Men of the Campbellton Cavalry

Alexander R. Godwin, Captain William A. Abercrombie George Ball Samuel Bosworth William Clayton Cullen Curl William Daniel Mark Elmore F.B. Haywood Spencer Lamb (also given as Lamb Spencer) William Mathews A.J. McNeal Charles Tipton Ezekial Register J.W. Rouse Jasper Newton Williams J.W. Williamson

If you had an ancestor that served in the Campbellton Cavalry and do not see them listed here, please let me know by leaving a comment. I hope to identify as many of the men as possible before the 150th anniversary of the Battle of Marianna on September 27, 2014. Posted by Dale Cox at 10:19 AM Labels: 100 great things, 1st florida reserves, battle of marianna, campbellton, campbellton cavalry, home guard, jackson county, marianna raid, spring hill 3 comments:

Anonymous said... I grew up at Spring Hill. Thank you for this tie to the past. My friends and I once got the worst whipping of our lives when we decided to bury our beloved dog in the Spring Hill Cemetery. 

Matt Basford

September 15, 2014 at 9:15 PM

Sarafina said... I am researching the Miles surname for a client and found this list of names

First Name Last Name Rank_In Rank_Out R. W. Abercombie Private Private James W. Alford Private Private Noah Beaman Private Private Ben. Bradberry Private Private H.A. Bright Private Private James Brunet Private Private James A. Buie First Lieutenant First Lieutenant P. Council Bush Junior Second Lieutenant Junior Second Lieutenant R. Bush Private Private Henry Christmas Private Private Watson Cochran Private Private G.W. Connelly Private Private Henry Connelly Private Private B.B. Cook Private Private Samuel Daniel Private Private F.M. Davis Private Private John Douglas Private Private William Douglas Private Private William Duncan Private Private Joseph Gilbert Private Private Thomas G. Gilbert Private Private James Goodwin Private Private Henry B. Grace Captain Captain W.W. Grace Private Private Robert Hawthorn Private Private Andrew Hinson Private Private Frank M. Holman Private Private Emanuel Jenckins Private Private Syney Kirkland Private Private Wilson Kirkland Private Private A.M. Lambeth Private Private J.J. Lambeth Private Private John J. Lassiter Private Private Alexander Levins Private Private Aley Lewis Private Private Joel Lolly Private Private David Mathews Private Private John McDaniel Private Private Silas McDaniel Private Private John A. McLendon Private Private J.F. McNeil Private Private Daniel Miles Private Private William Miles Private Private Willoughby Miles Private Private Ephraim Mims Private Private Green W. Moore Private Private Jesse T. Moore Private Private James Parker Private Private Burwell Register Private Private Ezekiel A. Register Senior Second Lieutenant Senior Second Lieutenant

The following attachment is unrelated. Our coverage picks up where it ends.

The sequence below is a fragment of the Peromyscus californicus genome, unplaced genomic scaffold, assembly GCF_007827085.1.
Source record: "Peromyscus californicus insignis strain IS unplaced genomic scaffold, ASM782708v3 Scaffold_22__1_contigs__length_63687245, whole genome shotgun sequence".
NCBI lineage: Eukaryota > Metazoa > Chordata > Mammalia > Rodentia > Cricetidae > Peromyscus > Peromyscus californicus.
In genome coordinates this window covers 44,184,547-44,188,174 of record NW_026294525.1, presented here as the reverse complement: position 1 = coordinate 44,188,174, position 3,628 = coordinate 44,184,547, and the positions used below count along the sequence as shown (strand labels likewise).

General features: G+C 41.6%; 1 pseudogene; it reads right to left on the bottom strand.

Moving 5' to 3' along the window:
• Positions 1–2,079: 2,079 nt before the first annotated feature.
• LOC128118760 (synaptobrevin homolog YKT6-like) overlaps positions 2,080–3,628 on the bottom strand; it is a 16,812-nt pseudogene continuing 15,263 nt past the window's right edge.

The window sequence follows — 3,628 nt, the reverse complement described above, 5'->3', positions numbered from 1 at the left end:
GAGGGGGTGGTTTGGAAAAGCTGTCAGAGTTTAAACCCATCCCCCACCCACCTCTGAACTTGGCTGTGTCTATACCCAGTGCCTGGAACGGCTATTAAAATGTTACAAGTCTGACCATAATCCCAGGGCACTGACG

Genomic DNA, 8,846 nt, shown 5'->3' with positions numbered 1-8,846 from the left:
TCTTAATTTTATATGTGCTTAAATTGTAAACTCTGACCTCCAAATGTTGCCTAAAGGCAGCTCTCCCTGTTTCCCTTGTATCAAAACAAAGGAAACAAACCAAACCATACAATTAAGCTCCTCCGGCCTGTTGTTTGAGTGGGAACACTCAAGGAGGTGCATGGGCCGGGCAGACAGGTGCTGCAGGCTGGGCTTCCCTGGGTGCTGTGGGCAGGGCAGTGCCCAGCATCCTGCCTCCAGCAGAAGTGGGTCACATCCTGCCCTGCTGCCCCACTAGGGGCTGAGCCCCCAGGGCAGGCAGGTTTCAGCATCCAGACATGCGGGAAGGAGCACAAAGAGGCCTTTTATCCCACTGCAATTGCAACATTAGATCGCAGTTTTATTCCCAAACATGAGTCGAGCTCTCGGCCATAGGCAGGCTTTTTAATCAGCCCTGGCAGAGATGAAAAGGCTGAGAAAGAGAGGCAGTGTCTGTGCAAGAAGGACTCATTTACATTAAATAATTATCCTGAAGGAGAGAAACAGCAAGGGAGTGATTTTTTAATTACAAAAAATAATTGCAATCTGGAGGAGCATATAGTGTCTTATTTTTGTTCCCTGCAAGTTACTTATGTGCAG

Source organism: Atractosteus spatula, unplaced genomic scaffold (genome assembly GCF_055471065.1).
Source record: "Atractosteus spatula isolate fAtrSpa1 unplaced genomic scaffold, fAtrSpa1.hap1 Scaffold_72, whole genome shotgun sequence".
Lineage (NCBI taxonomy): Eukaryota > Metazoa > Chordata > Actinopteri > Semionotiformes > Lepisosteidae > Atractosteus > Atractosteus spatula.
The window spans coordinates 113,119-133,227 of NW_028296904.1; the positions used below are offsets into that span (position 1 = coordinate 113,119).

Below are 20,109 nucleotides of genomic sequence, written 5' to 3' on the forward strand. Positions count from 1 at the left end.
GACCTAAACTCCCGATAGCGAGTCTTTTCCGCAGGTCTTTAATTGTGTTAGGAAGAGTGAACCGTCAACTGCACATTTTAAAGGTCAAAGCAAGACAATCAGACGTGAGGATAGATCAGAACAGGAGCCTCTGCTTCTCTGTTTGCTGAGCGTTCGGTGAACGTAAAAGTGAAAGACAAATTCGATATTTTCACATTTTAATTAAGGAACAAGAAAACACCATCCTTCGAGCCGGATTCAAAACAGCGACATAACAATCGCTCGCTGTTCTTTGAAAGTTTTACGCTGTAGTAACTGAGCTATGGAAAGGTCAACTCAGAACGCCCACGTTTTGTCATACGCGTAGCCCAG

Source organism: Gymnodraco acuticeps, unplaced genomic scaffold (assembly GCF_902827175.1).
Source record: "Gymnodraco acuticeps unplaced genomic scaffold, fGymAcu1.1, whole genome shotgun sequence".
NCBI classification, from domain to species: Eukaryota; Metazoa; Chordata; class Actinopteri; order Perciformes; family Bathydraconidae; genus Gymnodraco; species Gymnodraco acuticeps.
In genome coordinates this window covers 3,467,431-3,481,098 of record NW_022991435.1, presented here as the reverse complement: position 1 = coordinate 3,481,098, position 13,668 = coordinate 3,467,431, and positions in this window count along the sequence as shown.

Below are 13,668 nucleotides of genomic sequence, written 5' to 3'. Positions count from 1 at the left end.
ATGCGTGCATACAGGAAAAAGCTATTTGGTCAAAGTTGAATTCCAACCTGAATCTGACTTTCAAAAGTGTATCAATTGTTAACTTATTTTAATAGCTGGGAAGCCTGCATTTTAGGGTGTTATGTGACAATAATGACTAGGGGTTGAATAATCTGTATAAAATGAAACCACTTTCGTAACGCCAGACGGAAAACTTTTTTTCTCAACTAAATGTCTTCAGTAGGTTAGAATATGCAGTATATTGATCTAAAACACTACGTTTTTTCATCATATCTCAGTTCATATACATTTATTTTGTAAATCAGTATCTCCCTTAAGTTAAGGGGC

David T. Richards Private Private James Roebuck Private Private Asa Shiver Private Private John Shiver Private Private Charles Slater Private Private Sandham Slater Private Private W.H. Smith Private Private Isaac Spence Private Private Richard Spence Private Private James Still Private Private William Still Private Private John B. Stone Private Private Asa Taylor Private Private William Taylor Private Private John Tindall Private Private Calvin J. Toole Private Private Hezekiah J.J. Toole Private Private Irving L. Toole Private Private J.M. Toole Private Private James Turner Private Private James L. Vickers Private Private John J.B. Warren Private Private Jasper N. Webb Private Private W.N. Webb Private Private John Whitefield Private Private W.W.J. Whitefield Private Private Owen Williams Private Private Martin York Private Private

May 10, 2015 at 8:46 AM

Dale Cox said... Hi there, the list you posted is for the Campbellton Boys unit, Captain Henry B. Grace. Also from the Campbellton area, the Campbellton Boys was a regular unit with men of military age. The Campbellton Cavalry was a separate unit filled by elderly men, younger boys and disabled soldiers sent home for medical reasons. Dale

May 11, 2015 at 10:15 AM Post a Comment